National Blood Donor Month has been observed every January since 1970. It serves as a yearly reminder of the need for blood donations. According to the American Red Cross, someone in the US needs blood every two seconds. If you donate blood you can save a life, or several lives if your blood is separated into its components: red blood cells, platelets and plasma.
Some facts and stats about blood needs and blood supply, from the Red Cross:
• Approximately 29,000 units of red blood cells are needed every day in the US.
• Nearly 5,000 units of platelets and 6,500 units of plasma are needed every day in the US.
• Nearly 16 million blood components are transfused each year in this country.
• A person injured in a motor vehicle crash can require as many as 100 units of blood.
• Blood and its components cannot be manufactured. They can only be obtained from donors.
• Only 3 percent of eligible Americans donate, an estimated 6.8 million.
• In this country, 13.6 million units of whole blood and red blood cells are collected in a year.
People with certain disorders, such as hemophilia and sickle cell disease, can require routine blood transfusions. Many of the estimated 1.9 million people who will develop cancer this year will need blood, sometimes daily, during chemotherapy treatment. Many people undergoing major surgery and those experiencing complications of childbirth will require blood as well.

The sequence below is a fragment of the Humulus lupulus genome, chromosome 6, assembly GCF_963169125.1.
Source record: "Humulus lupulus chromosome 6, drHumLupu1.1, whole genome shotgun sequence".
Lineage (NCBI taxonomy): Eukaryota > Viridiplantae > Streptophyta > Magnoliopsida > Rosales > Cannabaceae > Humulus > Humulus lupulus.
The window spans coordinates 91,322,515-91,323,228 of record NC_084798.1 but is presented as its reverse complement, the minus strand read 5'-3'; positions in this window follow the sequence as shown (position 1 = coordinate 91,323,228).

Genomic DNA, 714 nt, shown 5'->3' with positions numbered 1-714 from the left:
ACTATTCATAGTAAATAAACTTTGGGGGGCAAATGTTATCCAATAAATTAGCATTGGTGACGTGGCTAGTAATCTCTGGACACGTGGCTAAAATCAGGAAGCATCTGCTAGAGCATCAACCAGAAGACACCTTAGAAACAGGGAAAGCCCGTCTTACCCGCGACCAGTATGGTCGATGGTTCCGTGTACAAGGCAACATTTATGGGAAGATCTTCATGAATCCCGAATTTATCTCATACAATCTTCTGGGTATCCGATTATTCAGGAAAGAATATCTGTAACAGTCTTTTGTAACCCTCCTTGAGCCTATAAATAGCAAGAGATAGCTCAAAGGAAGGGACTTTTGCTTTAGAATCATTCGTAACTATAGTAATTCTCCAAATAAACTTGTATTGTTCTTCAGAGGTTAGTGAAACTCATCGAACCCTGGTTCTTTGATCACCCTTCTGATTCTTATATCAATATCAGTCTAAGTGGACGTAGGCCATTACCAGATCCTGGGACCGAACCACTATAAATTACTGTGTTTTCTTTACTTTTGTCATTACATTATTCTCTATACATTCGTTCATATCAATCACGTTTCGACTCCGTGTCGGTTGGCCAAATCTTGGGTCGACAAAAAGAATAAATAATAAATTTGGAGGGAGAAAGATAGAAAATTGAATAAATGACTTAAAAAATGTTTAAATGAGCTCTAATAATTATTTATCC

The need for blood is great; so is the need for increasing the number of donors. Donating is easy, safe and only takes about an hour. Here’s what to expect.
In Florida, a donor must be in general good health and feeling well on donation day, be at least 17 years old (16 with parental consent) and weigh at least 110 pounds.
When arriving at the donation site, the volunteer will sign in, show ID and complete the registration paperwork, which includes general information such as name, address and phone number. The volunteer will also be asked to read important information about blood donation.
The next step is a medical history and mini-physical. An employee of the donation site will ask questions about health history, travel history and medications. The employee will also take a pulse, blood pressure, temperature and a small sample of blood for testing. These measures must all fall within established limits for to continue.
After passing the mini-physical, the donor will be directed to the donation area and instructed to lie on a table or cot. A phlebotomist (an employee trained to draw blood) will disinfect the arm and insert the needle. The typical donation is 1 pint, or unit, of blood. The donation itself takes about 8 to 10 minutes.
Afterward, the donor will be offered snacks and a drink to help the body get back to normal after losing the fluids during blood donation. It is recommended that the volunteer stay least 10 minutes to be sure there is no dizziness and enough strength to continue daily activities.
The donor should avoid alcoholic beverages for 24 to 48 hour after giving blood. Also, no workouts or hard physical activity for 24 hours after donating. If there is bleeding from the donation site, raise an arm and apply pressure to the spot for a few minutes. If the area bruises, place ice on it. Wait 56 days before donating again.
My donation site, and most others, makes the results of my mini-physical available to me on a secure website a day or two after my donation. The results include my cholesterol level, which my doctor and I are keeping an eye on because it tends to run high. This is another advantage of blood donation.